Homeopathic Treatment

Homeopathy has had many miraculous cures in last 2 centuries. Our touch with homeopathy was not for rare miracles to make happen, but for mass cures.

Unlike allopathic or conventional treatment homeopathy provides safe, gentle and permanent cure.

In allopathic or conventional treatment of epistaxis or nose bleeding vasoconstrictors are given as a local application like oxymetazoline or phenylephrine. In chronic cases of epistaxis allopaths give an antibiotic ointment for local application in which the root cause remains untouched. These local applicants can cause various side effects.

If local allocations do not help next procedure in the conventional or allopathiy treatment is the chemical cautery of the effected vessel using silver nitrate which is to be done under anesthesia and is a costly procedure. This will not cure from its root.

In contrast homeopathic constitutional medicines not only cures but attacks the root cause of the problem resulting in complete cure and will save you from relapses.

Homeopathic treatment prescribed after a complete case taking firstly act on the affected area of the nose resulting in the stoppage of bleeding, removes swelling, reduces the pain, heals the injured tissues and then acts on the underlying cause of epistaxis like infections, bleeding disorders, and so on. The need of the other medicines patient is on like aspirin, medicine for blood pressure and so on also reduces slowly as medicines act holistically addressing all the complaints of the patient.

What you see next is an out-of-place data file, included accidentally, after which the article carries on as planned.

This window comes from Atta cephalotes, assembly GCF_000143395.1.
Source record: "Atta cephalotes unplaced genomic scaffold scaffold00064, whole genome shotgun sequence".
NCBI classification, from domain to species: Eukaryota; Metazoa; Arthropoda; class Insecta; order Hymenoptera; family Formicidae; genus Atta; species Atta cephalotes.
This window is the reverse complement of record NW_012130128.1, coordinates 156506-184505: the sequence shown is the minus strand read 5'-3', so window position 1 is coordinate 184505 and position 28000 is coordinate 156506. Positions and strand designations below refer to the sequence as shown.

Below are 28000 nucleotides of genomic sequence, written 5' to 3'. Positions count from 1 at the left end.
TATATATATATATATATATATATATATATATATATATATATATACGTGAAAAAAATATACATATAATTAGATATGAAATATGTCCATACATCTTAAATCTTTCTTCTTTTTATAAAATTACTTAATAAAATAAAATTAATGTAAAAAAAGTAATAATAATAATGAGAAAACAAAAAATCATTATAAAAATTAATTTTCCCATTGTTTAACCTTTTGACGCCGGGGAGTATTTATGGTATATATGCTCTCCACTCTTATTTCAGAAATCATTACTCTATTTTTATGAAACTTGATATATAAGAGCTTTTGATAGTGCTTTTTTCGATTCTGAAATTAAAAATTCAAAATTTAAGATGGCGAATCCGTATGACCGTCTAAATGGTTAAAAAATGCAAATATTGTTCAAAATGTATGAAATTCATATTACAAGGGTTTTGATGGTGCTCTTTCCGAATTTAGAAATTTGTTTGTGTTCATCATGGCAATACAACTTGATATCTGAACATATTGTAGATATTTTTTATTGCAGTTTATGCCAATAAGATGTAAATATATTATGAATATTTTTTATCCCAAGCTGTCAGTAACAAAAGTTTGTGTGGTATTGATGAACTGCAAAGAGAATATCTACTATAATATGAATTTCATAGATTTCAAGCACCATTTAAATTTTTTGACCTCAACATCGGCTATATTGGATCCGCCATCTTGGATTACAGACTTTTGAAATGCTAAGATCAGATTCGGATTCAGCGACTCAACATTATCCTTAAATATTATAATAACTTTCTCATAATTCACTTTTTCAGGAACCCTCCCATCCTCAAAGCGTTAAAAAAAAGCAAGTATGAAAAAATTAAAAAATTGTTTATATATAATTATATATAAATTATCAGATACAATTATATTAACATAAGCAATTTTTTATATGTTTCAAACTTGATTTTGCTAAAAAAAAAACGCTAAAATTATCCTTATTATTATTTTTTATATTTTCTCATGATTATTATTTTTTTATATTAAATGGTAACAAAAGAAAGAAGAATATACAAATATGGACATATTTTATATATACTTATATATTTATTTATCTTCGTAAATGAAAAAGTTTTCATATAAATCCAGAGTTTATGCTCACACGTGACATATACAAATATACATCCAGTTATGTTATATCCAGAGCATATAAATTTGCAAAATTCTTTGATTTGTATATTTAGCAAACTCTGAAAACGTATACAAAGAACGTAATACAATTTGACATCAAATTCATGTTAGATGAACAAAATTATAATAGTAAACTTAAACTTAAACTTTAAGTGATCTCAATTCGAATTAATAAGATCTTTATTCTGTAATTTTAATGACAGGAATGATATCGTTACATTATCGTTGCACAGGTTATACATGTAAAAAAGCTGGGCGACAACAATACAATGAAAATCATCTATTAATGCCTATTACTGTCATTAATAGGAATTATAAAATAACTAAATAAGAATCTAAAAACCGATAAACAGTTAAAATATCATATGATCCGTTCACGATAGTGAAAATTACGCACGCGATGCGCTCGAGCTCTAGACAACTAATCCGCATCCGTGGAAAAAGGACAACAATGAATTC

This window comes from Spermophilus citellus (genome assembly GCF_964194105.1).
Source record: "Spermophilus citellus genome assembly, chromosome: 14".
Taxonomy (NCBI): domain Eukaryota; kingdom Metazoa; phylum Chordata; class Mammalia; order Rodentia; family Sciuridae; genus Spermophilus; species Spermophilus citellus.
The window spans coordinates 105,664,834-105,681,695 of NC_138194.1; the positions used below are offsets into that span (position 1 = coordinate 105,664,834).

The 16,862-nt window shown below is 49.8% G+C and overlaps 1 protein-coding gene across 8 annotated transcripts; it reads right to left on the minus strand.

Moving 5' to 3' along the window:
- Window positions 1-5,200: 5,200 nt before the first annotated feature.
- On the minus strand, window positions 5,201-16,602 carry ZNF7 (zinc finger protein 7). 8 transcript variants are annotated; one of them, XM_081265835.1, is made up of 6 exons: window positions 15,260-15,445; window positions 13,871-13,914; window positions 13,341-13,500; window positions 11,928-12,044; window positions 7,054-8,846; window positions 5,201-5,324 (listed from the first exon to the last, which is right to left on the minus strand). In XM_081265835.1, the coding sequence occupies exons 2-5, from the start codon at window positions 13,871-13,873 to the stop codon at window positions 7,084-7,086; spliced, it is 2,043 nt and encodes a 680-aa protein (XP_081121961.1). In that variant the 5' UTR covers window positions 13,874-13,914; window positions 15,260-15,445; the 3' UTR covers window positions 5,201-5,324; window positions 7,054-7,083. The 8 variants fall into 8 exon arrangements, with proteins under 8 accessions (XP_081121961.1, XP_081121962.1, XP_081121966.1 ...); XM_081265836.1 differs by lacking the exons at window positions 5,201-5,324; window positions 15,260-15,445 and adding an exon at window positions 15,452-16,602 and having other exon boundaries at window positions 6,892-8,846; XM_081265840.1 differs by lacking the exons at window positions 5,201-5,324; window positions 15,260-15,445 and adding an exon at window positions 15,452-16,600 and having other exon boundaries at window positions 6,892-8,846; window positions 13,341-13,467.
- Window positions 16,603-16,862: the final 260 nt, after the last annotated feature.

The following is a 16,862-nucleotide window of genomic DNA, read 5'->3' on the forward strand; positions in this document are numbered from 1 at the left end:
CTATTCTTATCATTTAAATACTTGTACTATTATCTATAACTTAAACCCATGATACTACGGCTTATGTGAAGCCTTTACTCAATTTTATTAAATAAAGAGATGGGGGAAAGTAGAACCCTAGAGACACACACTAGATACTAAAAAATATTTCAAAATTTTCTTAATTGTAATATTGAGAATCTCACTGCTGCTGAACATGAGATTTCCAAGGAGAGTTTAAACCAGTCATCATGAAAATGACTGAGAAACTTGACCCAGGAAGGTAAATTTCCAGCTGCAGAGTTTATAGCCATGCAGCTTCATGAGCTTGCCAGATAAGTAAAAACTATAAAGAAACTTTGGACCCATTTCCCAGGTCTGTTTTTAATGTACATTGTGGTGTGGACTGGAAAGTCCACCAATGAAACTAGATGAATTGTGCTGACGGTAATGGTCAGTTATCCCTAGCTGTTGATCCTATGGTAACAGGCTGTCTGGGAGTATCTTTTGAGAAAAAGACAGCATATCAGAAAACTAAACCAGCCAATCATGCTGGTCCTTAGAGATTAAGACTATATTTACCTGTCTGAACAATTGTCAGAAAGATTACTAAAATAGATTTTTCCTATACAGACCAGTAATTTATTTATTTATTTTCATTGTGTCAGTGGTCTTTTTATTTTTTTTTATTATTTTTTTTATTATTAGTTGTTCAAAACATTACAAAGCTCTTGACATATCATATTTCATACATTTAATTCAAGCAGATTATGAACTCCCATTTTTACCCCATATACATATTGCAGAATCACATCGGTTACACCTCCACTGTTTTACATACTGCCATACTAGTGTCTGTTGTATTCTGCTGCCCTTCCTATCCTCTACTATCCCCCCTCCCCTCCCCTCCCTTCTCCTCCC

In homeopathy there are special anti hemorrhagic medicines like hammemalis, millifolium and so on which give marvelous results during the acute attacks of epistaxis to prevent severe blood loss.

In short the treatment is targeted towards the root cause of the illness and hence the disease is treated from the core. Homeopathy believes in treating the patient and not just the disease.

There are 316 medicines which give great relief in nose bleeding. However, the correct choice and the resulting relief is a matter of experience and right judgment on the part of the doctor. The treatment is decided after thorough case taking of the patient. Thus remedies of are designer made unlike allopathy in which all patients receive the same surgery or drugs although trade name may be different.

What are Epistaxis?

Epistaxis is a medical term for nose bleeding.

The nose is a part of the body that is very rich in blood vessels (vascular) and is situated in a vulnerable position on the face. Nosebleeds can occur spontaneously when the nasal membranes dry out, crust, and crack.

It has been estimated that up to 60% of the population has had at least 1 episode of epistaxis throughout their lifetime. Approximately 5-10% of the population experiences an episode of active nasal bleeding each year. Fortunately, fewer than 10% of these patients visit a physician for this problem and only one of those ten will require hospitalization. The incidence increases with advancing age, during the winter months, and epistaxis is more common in males. Usually, in pregnancy, the bleeding of epistaxis is in small quantity and self limiting, but at times it can be severe & life threatening. That is why it should never be treated as a harmless event either from the diagnostic or therapeutic point of view.


There are two types:

Anterior epistaxis

  • Accounts for approximately 90% of nosebleeds.
  • Usually originates from the Kiesselbach plexus located at the anterior nasal septum; this region is called Little’s area.

Posterior epistaxis

  • Originates from the posterior nasal cavity or nasopharynx.
  • Posterior nasal and nasopharyngeal vessels often have a larger caliber and may produce more active bleeding.



Most common factors